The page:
Last week I made a round of calls to several friends and clients. I just wanted to keep in touch. One such call was to my pal Matt Bogdanovich, a former web developer with my company, who now works as an advertising executive for Media Plus. Matt has a great sense of humor, and I had not spoken to him in a couple of months.
He told me about a new bicycle he had just acquired. It was new to him, but it turned out to be a very expensive and rare road bike. He said the guys in the shop all stopped what they were doing to come over and drool on it when he took it in to make it road ready. It was a cool looking bike that weighed like a pocket full of feathers. It is quite the rocket ship!
Matt was planning a Saturday ride, so I asked if I might go along. I have not ridden my own bike in a few years. No excuse, just sayin’. Matt was magnanimous as usual and told me he would pick me up around 10am. So on Saturday, I took the bike down from the rack in the garage and dusted it off. I noticed that the tires were flatter than cow pies, so I flipped it upside down and fired up the air compressor. The writing on the side of the tires said 40-65 psi, so I went ahead and pumped 65 in the front tire. I figured I would need that due to my ahem… excess tonnage.
As I moved to the rear tire, there was a very loud “BOOM”! I knew what happened, but my wife immediately poked her head out to make sure there were no drive-by shootings. Matt was already on the way from Palo Cedro, so I jammed on down to the bike shop on Bechellin Ln. Those folks are great! They hooked me up with a new tube and tire, then mounted it right away so I could be on my merry way to ride the river trail.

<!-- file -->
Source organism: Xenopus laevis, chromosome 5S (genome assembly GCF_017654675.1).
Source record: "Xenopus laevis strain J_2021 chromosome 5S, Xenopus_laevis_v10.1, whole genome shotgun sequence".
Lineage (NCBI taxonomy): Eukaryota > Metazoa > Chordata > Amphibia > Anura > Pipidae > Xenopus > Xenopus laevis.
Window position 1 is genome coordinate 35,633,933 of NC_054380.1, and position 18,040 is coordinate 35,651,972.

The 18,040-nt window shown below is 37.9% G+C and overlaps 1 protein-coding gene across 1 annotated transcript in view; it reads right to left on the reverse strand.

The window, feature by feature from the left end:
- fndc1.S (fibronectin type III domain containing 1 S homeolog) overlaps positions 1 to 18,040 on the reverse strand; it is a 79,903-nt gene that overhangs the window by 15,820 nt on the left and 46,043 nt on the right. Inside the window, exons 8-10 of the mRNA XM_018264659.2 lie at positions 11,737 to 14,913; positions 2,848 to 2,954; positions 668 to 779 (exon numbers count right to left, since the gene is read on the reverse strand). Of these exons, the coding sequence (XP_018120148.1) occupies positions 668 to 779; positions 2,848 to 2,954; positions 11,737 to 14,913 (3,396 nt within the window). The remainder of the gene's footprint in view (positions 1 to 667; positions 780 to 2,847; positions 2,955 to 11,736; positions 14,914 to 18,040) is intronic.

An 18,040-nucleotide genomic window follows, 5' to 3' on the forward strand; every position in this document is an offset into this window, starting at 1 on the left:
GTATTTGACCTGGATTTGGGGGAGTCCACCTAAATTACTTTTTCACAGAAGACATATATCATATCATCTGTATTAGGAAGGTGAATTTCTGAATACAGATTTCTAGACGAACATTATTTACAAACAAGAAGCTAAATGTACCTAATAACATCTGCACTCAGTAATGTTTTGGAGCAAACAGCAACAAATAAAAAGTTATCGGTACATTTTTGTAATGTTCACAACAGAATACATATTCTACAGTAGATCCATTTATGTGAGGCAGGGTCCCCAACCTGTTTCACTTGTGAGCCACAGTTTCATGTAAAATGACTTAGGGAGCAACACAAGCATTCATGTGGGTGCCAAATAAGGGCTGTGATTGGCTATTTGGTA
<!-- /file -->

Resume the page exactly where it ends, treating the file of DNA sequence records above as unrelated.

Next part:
While he was working on my tire, Ryan (the shop owner) explained that this is a common occurrence when you try to quickly pump up a completely deflated inner tube like that. It seems that the tube can get pinched between the rim and the tire bead, thereby cutting the tube when rapidly inflated. The trick he showed me is to sneak about 15 pounds of air in there, then spin the tire to sort of stabilize the whole operation before finishing the job. Makes sense.
He also related a funny story about a police officer who once did a similar thing, only he made it clear to the inside of the police station before the tube popped! The other cops of course were understandably alarmed, and I guess they did not let the guy live it down any time soon.
Matt let me try to ride his crotch rocket, but I could not. It has those teeny pedals and pointy saddle which gave me an early Christmas goose! I prefer my pedals the size of cinder blocks, and a seat more like a padded bar stool.
So the takeaway from this story? Ride your bike more often. Go slow when you pump things up. And if things get sideways, hope you are in the bike shop, not the cop shop!